DNA Sequencing Can Change Medicine
DNA sequencing, in my opinion, will revolutionize how medicine approaches the challenges of chronic infections.
Since the beginning of the 21st Century, many of us have become aware that there is a correlation between chronic disease and chronic infection. Before DNA sequencing, it was always thought that the reason patients who had non-healing wounds was due to the host. Though this may be true to an extent, it is also becoming clear that the microbial milieu itself can be a large part of why chronic wounds were not healing.
Other areas where I see the potential for DNA sequencing is in the area of endocarditis or heart valve infections. In many instances there is never a definitive organism identified because the organism is too fastidious to grow on routine culture medium. Identifying these organisms through DNA sequencing will allow clinicians to have a more narrow spectrum of therapy than treating with broad-spectrum antibiotics.
Two areas of interest in which I am seeing a use for DNA sequencing is identifying patients who have underlying chronic sinusitis that have an acute exacerbation of their sinus symptoms due to a viral syndrome, too. A colleague and I have already identified multiple patients who have had both upper respiratory viral infections and pathogenic bacteria, simultaneously. Just like patients who have acute exacerbations of COPD, these chronic sinus suffers need to be managed aggressively and, in the past, they have not.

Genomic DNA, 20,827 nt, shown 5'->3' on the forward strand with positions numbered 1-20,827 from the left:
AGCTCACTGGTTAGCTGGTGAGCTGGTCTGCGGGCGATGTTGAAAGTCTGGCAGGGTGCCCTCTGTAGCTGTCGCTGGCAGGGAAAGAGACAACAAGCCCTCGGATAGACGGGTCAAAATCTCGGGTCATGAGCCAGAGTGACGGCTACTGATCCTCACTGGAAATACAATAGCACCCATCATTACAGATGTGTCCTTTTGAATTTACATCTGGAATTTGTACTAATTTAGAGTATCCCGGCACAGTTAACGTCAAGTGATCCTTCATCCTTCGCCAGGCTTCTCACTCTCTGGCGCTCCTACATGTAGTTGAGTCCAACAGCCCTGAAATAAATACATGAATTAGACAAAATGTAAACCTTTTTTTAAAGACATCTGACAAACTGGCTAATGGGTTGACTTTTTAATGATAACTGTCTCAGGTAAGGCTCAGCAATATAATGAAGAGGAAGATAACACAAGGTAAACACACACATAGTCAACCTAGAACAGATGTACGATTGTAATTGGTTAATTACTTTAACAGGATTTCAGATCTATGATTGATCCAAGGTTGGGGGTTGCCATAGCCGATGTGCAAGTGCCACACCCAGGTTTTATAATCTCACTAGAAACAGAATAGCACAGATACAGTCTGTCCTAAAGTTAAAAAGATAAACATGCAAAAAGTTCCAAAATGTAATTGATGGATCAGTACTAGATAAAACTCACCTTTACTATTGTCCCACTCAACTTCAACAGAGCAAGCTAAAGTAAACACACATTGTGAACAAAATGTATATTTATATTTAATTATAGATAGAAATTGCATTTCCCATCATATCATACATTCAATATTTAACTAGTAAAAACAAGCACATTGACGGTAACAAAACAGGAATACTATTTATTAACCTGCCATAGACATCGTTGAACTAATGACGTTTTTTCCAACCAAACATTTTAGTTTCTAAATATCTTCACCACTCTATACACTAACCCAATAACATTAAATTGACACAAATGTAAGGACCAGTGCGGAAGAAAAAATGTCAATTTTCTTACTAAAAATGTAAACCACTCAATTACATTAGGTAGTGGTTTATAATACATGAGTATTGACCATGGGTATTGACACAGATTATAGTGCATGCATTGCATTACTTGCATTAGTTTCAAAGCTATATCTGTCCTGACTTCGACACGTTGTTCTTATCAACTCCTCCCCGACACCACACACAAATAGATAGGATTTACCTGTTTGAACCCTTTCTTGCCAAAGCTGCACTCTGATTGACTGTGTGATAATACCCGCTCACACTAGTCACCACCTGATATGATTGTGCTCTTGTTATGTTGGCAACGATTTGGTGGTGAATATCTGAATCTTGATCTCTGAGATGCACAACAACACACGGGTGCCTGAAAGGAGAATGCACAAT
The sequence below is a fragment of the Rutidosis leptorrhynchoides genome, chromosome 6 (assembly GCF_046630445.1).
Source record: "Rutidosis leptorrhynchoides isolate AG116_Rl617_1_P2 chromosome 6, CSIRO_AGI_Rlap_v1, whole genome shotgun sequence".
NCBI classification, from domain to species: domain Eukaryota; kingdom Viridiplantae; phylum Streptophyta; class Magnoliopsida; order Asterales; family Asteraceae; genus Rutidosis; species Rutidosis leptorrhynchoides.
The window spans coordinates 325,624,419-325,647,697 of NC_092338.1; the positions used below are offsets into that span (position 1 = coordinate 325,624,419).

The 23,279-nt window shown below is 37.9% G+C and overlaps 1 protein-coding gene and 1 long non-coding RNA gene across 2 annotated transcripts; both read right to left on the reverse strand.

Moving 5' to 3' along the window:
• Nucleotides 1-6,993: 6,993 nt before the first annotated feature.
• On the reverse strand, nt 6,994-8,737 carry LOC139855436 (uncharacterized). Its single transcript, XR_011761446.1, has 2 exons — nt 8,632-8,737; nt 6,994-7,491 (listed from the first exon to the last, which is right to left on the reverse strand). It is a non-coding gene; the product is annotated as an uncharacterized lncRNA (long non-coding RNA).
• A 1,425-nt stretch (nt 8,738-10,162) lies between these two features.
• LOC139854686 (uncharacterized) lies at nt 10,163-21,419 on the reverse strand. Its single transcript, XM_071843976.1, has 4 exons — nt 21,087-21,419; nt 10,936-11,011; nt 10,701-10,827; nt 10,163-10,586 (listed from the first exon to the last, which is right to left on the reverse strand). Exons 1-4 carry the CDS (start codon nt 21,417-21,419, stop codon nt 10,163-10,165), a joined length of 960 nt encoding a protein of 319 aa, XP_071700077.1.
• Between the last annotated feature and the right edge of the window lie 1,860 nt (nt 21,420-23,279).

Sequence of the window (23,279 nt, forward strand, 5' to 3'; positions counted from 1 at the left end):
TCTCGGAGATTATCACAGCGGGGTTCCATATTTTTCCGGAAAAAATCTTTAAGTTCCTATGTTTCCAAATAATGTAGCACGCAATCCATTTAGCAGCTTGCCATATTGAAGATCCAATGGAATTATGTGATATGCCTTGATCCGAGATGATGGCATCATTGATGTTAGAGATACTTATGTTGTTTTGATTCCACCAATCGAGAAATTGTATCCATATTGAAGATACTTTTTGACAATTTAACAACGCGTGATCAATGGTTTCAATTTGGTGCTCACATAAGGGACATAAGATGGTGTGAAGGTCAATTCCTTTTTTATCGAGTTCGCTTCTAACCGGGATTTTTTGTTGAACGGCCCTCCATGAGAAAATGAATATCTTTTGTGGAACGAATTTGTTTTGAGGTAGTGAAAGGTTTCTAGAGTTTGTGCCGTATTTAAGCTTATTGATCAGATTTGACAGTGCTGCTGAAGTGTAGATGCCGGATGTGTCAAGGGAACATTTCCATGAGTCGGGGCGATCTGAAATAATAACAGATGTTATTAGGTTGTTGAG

DNA sequencing will allow us to show that these chronic sinus suffers must be treated much more aggressively than they have been in the past because the viral infection will cause an exacerbation due to the pathogens already there. Another area of interest are patients with persistent IgM antibodies for Epstein-Barr (EBV). There is limited literature out there that says that EBV IgM may persist for 2 years.
Unfortunately, these patients are also suffering from fatigue and their quality of life is affected greatly. Currently, I have several such patients in my practice. It would be interesting to see, through DNA sequencing, if these patients truly have active EBV persisting or if there is another infectious agent that causes the IgM titers to persist, and is this the real contributor to their fatigue.
In conclusion, we are just now beginning to understand the value of DNA sequencing. With time I believe that this new technology will help many patients who have a chronic disease and are now living longer with these chronic diseases.